Hong Kong Legislators Resign in the Continuous Fight for Independence

Since the beginning of protests in March of 2019, Hong Kong’s struggle to maintain its sovereignty under the “One Country, Two Systems” model has intensified, and the region’s independence is slowly dissipating. In the most recent sign of defiance to Chinese annexation and dominance, the last 15 pro-democracy members of Hong Kong’s Legislative Council resigned after four of their colleagues were barred from re-election and ultimately disqualified and removed by the government. This was done under the orders of China’s National People’s Congress Standing Committee, which ruled that any lawmaker that supports Hong Kong’s independence, is pro-democracy, or calls for foreign interference poses a threat to Chinese national security – a clear declaration of the Chinese Communist Party only wanting their loyalists in the city’s legislative body.

Photo by Vincent Yu from AP Photo

 The ongoing situation in Hong Kong stems from the Fugitive Offenders Amendment, a bill proposed in the Legislative Council that would have allowed criminal extraditions from the city to mainland China. The bill was met with massive civil resistance, which led to a sit-in during March,  the storming of the legislature, and massive protests attended by hundreds of thousands, reaching a height of 2 million at the June 16th Anti-Extradition Bill protest. As the protestors continued these manifestations, they made five demands: 

  1. Withdrawal of the bill
  2. Investigations into police brutality and misconduct
  3. The release of protestors who had been arrested
  4. The resignation of Hong Kong’s pro-Beijing Chief Executive, Carrie Lam 
  5. An end to classifying protests as riots.

Of these five, only the bill’s withdrawal was achieved in October; and instead, a mask mandate calling for removal of masks was enforced, as opponents widely believe, to easily identify protestors. Furthermore, rather than crackdowns on dissidence being laxed, tensions only escalated as both law enforcement and protests became increasingly violent. Protestors began using petrol bombs, throwing bricks, and continued to vandalize pro-Beijing buildings, businesses, and signs – especially on the 70th anniversary of the People’s Republic of China.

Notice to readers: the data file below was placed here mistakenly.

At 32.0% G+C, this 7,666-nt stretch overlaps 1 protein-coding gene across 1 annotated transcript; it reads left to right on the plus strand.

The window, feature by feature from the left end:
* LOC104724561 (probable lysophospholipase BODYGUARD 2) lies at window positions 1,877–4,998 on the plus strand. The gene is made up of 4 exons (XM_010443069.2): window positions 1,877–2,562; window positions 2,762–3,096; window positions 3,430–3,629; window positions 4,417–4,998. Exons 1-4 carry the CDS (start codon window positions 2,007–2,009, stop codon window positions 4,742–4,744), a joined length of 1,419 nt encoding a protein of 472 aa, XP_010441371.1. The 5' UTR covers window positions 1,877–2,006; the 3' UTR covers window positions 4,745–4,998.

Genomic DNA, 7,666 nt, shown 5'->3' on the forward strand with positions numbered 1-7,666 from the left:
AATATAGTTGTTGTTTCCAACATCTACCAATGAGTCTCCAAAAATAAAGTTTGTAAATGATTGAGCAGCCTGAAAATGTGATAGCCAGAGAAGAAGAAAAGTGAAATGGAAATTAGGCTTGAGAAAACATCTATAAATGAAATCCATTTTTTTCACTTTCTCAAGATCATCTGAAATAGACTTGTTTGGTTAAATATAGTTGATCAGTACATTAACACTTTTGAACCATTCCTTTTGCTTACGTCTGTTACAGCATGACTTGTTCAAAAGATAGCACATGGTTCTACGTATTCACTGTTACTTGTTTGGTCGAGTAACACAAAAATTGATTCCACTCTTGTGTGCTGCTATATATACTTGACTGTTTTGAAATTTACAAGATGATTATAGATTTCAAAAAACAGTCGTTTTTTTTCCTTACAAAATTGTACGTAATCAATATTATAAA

On the other hand, law enforcement unleashed tear gas, rubber bullets, and on some occasions, live rounds into the masses, which resulted in some deaths. Protests persisted into November of 2019, when protestors took control and occupied both the Chinese University of Hong Kong and the Hong Kong Polytechnic University, leading to a month-long siege of both campuses by the police. During the siege, elections were held, which saw massive voter turnout in favor of pro-democracy legislators in the District Council.

Nearing the end of 2019 and through April 2020, protests died down due to the coronavirus outbreak. But arrests of activists persisted, as well as several bombings of police stations and patrols. In May of 2020, a new National Security Law bypassed the local legislature, which threatened a life sentence for anyone guilty of secession, terrorism, subversion, and pursuing foreign interference in Hong Kong against the Chinese central government. In June, the law’s passage prompted international backlash from Japan, the United States, Canada, Australia, most of Western Europe, New Zealand, and, most importantly, the United Kingdom – Hong Kong’s former colonizer until handing it back to China in 1997. As of now, with the resignation of those 15 pro-democracy legislatures, it seems only a matter of time before China strips Hong Kong of their autonomy.